Roger Pielke Sr also has a post Sahara Snow On January 17 2012 – Is It Unprecedented?

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#1059497 - 21/01/2012 23:39 Re: Temperature trends [Re: ROM]
ROM Offline
Meteorological Motor Mouth

Registered: 29/01/2007
Posts: 6628
More corruption of global temperature data;

The Icelandic Saga Continues
Quote:



Just to recap, we have learnt that GISS temperatures for Iceland and Greenland have been artificially adjusted, with the result that current temperatures appear much warmer than when compared with the warm period during the 1940’s. Temperature data for Reykjavik from the Iceland Met Office confirmed that this adjustment was wholly artificial and resulted in a net warming of about a half a degree centigrade since 1940 and that the actual mean temperatures in the last decade are about a degree less than GISS show.

I also have data from the Iceland Met Office for two other stations, Stykkisholmur and Akureyri and these show the same pattern of adjustments as the graphs below illustrate.

&
Quote:
This issue raises several points of concern :-

1) These are palpably not “one-off” adjustments, which might be justified for station location changes or other local reasons. Have they been made as a result of a deliberate decision by GHCN, or are they the result of an error or a faulty piece of software?

2) If the result of error, what does this tell us about the quality control procedures at GHCN and GISS?

3) How many other similar adjustments have been made previously that have not been spotted? Would these have been uncovered without the attention of independent observers?

4) If GHCN believe the adjustments are justified, why have they not published their results and reasons for discussion, before issuing the revision? According to their CHANGELOG “GHCNMv3.1.0 is released with several minor corrections and a reworking of internal arrays for more efficient operations.” No mention of large scale temperature adjustments!

5) What assurance do we have that more changes of this sort won’t be made in future?


There's more!

GHCN Say It Can’t Be That Cold In Greenland

[ GHCN / "Global Historical Climate Network". A global collection of about 1200 long established weather stations with very long records , reduced from some 5000 stations a few years ago, that are supposed to represent the global climate data records.
Reducing the number of stations to 1200 world wide has meant that in-filling of data taken from a GHCN station is now used to extend and infill for some 1200 kms radius around that station if no other GHCN stations are within that radius.

example; If there was no GHCN station in Tasmania and no other GHCN stations were anywhere around which is the situation in most of Africa, most of Asia, Siberia and central Asia, and if Broken Hill was a GHCN station, it's data would be used to infill data for northern Tasmania, Melbourne, Sydney and Brisbane, all within a radius of 1200 kms of Broken Hill.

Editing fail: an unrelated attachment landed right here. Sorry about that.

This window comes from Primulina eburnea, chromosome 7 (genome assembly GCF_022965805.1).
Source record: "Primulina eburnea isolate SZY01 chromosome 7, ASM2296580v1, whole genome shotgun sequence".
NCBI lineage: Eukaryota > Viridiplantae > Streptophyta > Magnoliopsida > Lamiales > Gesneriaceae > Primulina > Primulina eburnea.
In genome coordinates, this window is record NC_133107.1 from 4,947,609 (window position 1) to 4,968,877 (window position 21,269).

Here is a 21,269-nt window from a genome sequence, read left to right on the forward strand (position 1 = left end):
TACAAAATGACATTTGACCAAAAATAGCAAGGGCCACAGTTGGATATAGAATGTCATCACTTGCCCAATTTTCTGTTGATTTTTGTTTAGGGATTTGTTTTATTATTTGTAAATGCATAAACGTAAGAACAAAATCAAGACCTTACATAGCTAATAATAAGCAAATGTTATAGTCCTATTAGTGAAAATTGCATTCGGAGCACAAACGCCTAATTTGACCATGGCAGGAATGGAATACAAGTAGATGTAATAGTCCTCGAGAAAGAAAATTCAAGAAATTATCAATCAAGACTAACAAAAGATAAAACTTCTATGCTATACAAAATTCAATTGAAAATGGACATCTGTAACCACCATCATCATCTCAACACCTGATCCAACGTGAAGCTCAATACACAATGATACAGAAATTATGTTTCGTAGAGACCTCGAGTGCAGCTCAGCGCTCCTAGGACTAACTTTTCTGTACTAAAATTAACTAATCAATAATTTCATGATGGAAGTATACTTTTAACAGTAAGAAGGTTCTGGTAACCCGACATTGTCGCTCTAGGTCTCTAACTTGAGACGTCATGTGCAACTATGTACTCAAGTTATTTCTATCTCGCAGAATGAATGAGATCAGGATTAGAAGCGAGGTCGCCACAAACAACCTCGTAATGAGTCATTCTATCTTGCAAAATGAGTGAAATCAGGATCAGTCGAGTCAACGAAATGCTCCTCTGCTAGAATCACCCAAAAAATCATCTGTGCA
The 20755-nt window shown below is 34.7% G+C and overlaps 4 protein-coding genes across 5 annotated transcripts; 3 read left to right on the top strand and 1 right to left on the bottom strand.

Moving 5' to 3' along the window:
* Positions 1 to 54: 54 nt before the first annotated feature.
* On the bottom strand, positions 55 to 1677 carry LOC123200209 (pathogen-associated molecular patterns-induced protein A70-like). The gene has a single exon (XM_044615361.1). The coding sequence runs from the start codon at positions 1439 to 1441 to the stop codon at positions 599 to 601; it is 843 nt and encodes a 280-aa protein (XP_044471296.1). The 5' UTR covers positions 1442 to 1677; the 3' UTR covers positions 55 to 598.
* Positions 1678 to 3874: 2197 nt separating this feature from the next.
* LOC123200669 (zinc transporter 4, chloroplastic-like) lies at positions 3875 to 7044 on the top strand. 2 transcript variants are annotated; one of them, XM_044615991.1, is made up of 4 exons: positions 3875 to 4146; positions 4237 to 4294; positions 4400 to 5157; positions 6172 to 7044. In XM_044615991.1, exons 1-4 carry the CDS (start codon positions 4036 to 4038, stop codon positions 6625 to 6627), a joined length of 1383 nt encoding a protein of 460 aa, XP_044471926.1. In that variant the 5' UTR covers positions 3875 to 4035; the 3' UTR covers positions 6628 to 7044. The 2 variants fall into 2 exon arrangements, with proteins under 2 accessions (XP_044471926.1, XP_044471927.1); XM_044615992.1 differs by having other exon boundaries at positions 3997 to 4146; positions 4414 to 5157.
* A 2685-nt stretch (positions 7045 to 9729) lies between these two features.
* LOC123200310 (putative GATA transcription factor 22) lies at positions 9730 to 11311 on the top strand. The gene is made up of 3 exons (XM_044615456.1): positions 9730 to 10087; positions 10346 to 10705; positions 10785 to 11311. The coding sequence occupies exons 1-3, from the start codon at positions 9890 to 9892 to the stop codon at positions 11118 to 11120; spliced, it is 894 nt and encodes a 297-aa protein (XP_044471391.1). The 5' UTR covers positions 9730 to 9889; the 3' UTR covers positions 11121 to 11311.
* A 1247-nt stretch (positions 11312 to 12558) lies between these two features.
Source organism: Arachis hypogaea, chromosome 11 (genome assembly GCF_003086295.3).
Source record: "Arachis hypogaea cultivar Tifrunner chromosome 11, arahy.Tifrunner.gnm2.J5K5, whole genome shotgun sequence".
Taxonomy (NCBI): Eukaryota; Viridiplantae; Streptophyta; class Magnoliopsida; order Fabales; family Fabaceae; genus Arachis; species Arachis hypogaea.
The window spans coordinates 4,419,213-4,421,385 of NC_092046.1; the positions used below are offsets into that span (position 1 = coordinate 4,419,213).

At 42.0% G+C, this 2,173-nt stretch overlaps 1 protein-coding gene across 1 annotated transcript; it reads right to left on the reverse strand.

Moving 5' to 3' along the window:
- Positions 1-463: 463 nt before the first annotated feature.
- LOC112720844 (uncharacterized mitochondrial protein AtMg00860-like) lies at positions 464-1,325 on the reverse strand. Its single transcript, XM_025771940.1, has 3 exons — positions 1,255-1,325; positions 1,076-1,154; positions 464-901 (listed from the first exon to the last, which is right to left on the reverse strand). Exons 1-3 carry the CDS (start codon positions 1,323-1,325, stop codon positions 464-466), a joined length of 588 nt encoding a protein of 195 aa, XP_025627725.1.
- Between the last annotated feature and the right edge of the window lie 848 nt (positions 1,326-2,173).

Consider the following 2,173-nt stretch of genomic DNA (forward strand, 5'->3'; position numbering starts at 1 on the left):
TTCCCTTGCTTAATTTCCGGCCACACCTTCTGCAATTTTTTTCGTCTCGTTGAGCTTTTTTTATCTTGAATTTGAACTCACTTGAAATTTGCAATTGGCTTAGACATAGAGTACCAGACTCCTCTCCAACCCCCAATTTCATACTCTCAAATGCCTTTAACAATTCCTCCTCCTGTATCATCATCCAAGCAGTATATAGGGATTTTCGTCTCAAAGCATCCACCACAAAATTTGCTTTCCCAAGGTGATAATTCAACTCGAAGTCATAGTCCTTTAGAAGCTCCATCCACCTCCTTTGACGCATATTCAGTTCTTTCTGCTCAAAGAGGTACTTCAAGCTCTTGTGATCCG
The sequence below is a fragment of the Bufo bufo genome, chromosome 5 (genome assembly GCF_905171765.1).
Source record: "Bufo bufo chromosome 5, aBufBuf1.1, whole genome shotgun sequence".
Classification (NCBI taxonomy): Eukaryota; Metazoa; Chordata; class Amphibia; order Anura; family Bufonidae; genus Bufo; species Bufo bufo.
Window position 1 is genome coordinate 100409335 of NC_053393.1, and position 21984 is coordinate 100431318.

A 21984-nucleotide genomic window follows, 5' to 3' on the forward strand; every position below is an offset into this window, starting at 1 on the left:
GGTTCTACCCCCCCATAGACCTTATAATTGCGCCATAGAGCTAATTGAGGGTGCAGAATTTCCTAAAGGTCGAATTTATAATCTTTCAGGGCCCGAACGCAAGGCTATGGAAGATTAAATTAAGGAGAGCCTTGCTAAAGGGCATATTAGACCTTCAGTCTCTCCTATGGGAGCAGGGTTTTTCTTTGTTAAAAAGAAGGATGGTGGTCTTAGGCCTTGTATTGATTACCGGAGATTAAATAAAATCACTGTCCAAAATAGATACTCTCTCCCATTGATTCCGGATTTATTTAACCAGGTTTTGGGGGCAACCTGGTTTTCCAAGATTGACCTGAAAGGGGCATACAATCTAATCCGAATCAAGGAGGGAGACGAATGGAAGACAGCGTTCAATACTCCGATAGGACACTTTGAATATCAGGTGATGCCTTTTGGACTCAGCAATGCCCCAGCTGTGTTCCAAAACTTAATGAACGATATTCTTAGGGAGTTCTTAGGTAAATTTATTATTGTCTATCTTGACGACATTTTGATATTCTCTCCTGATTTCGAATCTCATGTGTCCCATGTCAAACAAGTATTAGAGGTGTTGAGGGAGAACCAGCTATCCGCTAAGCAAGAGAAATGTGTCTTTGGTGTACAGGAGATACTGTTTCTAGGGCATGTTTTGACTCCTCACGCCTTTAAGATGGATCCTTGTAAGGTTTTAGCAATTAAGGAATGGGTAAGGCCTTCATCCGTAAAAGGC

Southern Tasmania outside of the 1200 kms radius like most of the global oceans are would be estimated and the data blocks infilled from modeled temperatures.]
On such is the claimed GHCN global temperatures based.
Thats the type of global temperature network on which data for the so called Global Warming / Climate Change is based.

Which is also why the NASA AMSRE UAH satellite temperature data run by [ skeptics ] Roy Spencer and John Christy which covers the whole globe but also has some problems is increasingly regarded as by far the most trustworthy global temperature data record.]


Examples of further [ deliberate? ] corruption of data can be seen in the graphs from C3 headlines.

Fabricating Fake Temperatures

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#1059703 - 22/01/2012 12:08 Re: Temperature trends [Re: ROM]
GrizzlyBear Offline
Weatherzone Addict

Registered: 23/06/2011
Posts: 2359
Loc: Yetholme [1180m] Central Table...
With the cheapness of AWS gear now there should be not excuse not to have a station for every 10km covering the whole Earth. For the Earth that would be one station for every 100 square km, (every 10x10km). You would only need 1,489,390 AWS to cover all the land of the Earth, not that much really. Would cost a lot less than the carbon tax just for Australia alone, and would take Meteorology light years ahead of where it is now.


Edited by PeterDuke (22/01/2012 12:12)

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#1059782 - 22/01/2012 14:16 Re: Temperature trends [Re: GrizzlyBear]
SGB Offline
Weather Freak

Registered: 04/04/2010
Posts: 221
Loc: Canberra
Anyone noticed the free-falling global temps this month as measured by the AMSU website @ 600mb? Has now surpassed that of January 2008, which was in itself very low.

The GFS 2 metre global temperature anomalies have also plummeted. I would be surprised if the January global temp anomalies don't fall into the negatives when the reading comes out early next month.

http://discover.itsc.uah.edu/amsutemps/execute.csh?amsutemps+001

http://policlimate.com/climate/gfs_t2m_bias.html

http://policlimate.com/weather/current/raw_temp_c.html